RAID isn't a backup if your apartment burns down, but it does provide redundancy. Your best bet is always backup redundancy - that would be an on site backup and an off site backup, perhaps multiple of both. Sorry you lost data, that sucks, but rather than talking about exercising hard drives (that are likely to fail anyway) you should think about implementing a more robust backup solution.
  8. overanalyzer macrumors 6502a

    Sep 7, 2007
    Boston, MA USA
    As someone else said, all of the online backup services are around the same price for unlimited storage. The major limiting factor is the amount of time it'll take with your connection to upload your files for the first time. But after that, it only uploads changed files. You can have the backups uploaded automatically in the background all the time, or you can schedule them to run at certain times or when you're not using your computer.

    The only "fine print" of Backblaze that I know of is on the what they don't backup section (which essentially amounts to your OS files and some files they ignore by default, but that can be backed up too if you prefer):
    Generally most online backup services are "per computer", so they also won't back up drives that are attached over a network (so that you can't pay for one computer and then back up several). If your storage is on a NAS that can't run software, you may have to see if you can include it for backup, or may need to see which services will allow that.

    It's also worth noting that if you ever have a complete data loss and need to recover, you probably won't want to wait to download 6TB of data. They'll send it to you on hard drives, but you'll pay for that.

    That's why having an onsite backup too is a good idea. That way for routine things like hard drive failures you can recover on your own without any cost or delay. And if you have a more serious issue like a fire or flood that destroys both the original drive and the onsite backup, you still have the online backup to fall back to. If you want to really be cautious, you can combine two onsite options - like RAID mirroring plus a nightly clone, or a nightly clone and Time Machine - PLUS the online backup. That way you increase the likelihood that you can do an onsite recovery without the time and cost of recovering from the online backup, except in cases where all the drives are destroyed at once.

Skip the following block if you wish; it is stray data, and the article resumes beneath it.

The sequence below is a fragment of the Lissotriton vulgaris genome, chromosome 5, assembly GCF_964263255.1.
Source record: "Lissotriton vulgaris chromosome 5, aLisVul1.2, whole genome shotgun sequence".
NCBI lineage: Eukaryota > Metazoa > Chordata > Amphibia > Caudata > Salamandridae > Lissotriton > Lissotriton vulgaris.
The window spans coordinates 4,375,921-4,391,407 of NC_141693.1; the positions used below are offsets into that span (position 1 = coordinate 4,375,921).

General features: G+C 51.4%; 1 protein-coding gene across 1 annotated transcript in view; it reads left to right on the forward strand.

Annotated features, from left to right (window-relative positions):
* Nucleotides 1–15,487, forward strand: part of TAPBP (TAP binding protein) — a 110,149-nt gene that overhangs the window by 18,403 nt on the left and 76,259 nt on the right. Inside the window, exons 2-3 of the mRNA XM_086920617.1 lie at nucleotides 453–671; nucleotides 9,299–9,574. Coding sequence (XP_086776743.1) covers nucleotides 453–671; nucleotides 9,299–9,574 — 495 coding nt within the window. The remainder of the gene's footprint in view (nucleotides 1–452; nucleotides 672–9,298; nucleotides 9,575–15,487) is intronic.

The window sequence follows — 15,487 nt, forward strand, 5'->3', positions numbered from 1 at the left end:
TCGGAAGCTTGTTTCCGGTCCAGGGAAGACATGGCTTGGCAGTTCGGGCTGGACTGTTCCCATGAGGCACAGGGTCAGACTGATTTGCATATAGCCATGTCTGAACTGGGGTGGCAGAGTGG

9. monkeybagel macrumors 65816

    Jul 24, 2011
    United States
    RAID is not a replacement for backup, but prevents downtime in a situation like this. If you had RAID 1 or 5 you would still be up and running.

    If you saved over a file with an blank version, that's where the backup comes in.

    I would not trust my data to offsite companies that I don't know - I would do a local backup and place in a safe location.
  10. brentsg macrumors 68040

    Oct 15, 2008
    I use a both a local and an offsite Crashplan backup for mine. You can go crazy with the encryption if you're concerned about that.

    You can also seed the initial backup to speed things up, though I'm sure you pay extra. I've only got around 1.6TB archived there, but I did lose my main drive and had my local backup fail (long story).

    The only knock is that it took a while to restore my loss remotely. You can request that it be sent on a hard drive for a price, but they were a bit slow to get this out to me. However, I certainly did not lose anything.
  11. bernuli macrumors 6502

    Oct 10, 2011
    Unlimited storage is what they offer. But they most likely limit you on bandwidth per day.
  12. deconstruct60 macrumors 604

    Mar 10, 2009